Most of their advice came from their own experiences. Not only did I understand the agony they’d endured, I appreciated their willingness to share their pain and healing with me.
What they didn’t grasp was that I wasn’t like them—and no one else is either. We were both abused as children, but obviously no two people suffer in the same way. As obvious as that may be, too many of them had become the right-way-to-heal people.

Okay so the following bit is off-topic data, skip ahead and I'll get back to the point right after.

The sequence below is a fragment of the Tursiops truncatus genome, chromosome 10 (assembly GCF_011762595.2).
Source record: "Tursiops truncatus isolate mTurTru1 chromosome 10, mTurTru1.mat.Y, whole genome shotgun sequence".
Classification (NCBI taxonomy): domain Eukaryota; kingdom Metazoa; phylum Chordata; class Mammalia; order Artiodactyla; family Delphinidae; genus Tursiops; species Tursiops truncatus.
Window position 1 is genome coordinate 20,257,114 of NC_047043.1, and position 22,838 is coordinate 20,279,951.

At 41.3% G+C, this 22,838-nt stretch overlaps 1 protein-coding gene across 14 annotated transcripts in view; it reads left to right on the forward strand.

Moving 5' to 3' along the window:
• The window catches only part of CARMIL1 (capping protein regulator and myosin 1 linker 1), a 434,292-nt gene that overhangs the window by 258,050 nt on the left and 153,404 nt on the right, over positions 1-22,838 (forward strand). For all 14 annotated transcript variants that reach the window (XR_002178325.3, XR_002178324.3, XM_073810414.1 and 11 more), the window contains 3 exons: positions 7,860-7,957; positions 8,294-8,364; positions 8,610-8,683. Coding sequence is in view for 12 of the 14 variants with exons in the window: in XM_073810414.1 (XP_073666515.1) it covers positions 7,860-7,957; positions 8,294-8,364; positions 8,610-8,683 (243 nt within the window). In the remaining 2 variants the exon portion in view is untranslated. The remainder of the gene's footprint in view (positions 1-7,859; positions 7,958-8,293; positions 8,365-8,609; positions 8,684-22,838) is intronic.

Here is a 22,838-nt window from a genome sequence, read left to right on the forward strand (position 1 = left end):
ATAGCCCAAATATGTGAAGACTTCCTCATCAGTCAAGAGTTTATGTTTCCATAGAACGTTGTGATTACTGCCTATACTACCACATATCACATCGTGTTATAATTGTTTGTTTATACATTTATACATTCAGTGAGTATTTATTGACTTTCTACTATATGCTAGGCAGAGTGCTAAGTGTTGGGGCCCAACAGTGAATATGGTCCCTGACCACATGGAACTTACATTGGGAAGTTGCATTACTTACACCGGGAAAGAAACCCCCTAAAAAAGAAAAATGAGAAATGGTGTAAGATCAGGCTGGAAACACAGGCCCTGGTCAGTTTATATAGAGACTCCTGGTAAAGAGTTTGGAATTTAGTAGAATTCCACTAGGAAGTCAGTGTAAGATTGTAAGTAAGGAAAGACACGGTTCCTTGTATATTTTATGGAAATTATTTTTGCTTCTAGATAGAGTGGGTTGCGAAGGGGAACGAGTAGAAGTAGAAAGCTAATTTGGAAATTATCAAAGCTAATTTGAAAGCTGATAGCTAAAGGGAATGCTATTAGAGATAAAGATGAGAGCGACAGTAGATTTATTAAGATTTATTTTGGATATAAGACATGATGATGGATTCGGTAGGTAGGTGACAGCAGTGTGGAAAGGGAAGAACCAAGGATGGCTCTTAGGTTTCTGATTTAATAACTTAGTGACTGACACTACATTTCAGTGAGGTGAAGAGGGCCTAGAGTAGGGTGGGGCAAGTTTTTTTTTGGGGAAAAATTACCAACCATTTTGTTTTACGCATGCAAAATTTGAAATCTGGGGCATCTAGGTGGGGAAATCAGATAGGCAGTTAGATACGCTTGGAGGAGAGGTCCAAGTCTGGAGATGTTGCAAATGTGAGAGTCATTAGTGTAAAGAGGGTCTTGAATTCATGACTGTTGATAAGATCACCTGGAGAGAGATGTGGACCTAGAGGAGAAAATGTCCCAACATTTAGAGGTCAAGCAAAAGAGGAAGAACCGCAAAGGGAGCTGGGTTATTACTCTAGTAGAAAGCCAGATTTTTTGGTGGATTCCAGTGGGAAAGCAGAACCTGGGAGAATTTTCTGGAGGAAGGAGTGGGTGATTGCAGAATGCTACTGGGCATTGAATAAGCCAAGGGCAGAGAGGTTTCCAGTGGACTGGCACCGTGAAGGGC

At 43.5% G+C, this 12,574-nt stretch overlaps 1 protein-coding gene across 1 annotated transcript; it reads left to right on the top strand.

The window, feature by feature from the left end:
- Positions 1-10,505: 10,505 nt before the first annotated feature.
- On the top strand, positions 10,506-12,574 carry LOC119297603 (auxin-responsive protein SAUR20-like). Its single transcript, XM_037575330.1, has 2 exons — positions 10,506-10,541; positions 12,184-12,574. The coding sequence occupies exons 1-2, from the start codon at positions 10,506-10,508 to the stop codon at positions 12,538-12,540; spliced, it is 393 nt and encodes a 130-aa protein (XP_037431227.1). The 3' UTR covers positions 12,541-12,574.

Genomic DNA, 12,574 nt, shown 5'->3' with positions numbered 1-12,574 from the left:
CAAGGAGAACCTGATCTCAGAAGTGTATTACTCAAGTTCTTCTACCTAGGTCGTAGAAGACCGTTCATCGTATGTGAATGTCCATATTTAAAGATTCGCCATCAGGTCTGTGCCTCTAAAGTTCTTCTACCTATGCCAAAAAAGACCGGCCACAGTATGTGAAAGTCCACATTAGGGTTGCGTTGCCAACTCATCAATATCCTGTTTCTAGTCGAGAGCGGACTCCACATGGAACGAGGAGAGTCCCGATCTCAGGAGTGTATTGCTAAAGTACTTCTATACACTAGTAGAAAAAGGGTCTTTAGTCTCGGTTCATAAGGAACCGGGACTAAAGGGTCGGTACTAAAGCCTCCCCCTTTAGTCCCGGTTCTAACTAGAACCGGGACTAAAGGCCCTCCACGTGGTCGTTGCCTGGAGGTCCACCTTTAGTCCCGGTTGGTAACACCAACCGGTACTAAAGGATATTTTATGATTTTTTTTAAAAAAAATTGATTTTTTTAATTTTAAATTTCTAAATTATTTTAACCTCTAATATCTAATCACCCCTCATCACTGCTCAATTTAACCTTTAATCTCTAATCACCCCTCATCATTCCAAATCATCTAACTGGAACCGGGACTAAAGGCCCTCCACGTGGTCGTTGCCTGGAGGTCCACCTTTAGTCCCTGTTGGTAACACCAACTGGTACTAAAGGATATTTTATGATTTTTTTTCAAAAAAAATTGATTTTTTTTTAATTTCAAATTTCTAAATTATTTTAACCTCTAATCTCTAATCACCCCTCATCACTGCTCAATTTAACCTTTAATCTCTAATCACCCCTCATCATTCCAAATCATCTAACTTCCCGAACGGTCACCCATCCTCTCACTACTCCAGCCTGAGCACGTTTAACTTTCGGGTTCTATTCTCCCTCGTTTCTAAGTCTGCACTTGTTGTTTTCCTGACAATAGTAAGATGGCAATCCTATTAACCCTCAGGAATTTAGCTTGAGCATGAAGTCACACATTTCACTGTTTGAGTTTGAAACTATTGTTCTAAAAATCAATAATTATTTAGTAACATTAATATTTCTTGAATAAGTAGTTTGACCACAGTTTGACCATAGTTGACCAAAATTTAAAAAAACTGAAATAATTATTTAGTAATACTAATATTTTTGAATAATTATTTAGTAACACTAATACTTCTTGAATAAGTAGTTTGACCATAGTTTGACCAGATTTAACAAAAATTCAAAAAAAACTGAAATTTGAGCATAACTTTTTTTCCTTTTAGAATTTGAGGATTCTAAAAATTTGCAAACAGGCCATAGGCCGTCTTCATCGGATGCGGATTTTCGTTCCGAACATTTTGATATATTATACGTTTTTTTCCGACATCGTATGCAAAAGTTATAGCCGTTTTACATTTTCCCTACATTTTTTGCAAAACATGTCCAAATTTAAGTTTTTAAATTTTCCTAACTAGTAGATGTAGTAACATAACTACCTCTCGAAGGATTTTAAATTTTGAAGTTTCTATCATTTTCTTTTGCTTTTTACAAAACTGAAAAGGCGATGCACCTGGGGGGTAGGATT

“Talk about it. Tell anyone who’ll listen. The more you speak about it, the easier it gets.”
“Be extremely selective about whom you tell.”
“You need a therapist. They’re the only ones who can help you.”
“Don’t go to a professional. Find a friend or a small group—individuals who have recovered from abuse. They’re the only ones who can help.”
Yet they all knew.
I didn’t need a lot of advice; I did need a lot of compassion.
No one can tell us how to heal;
it’s something each of us must figure out.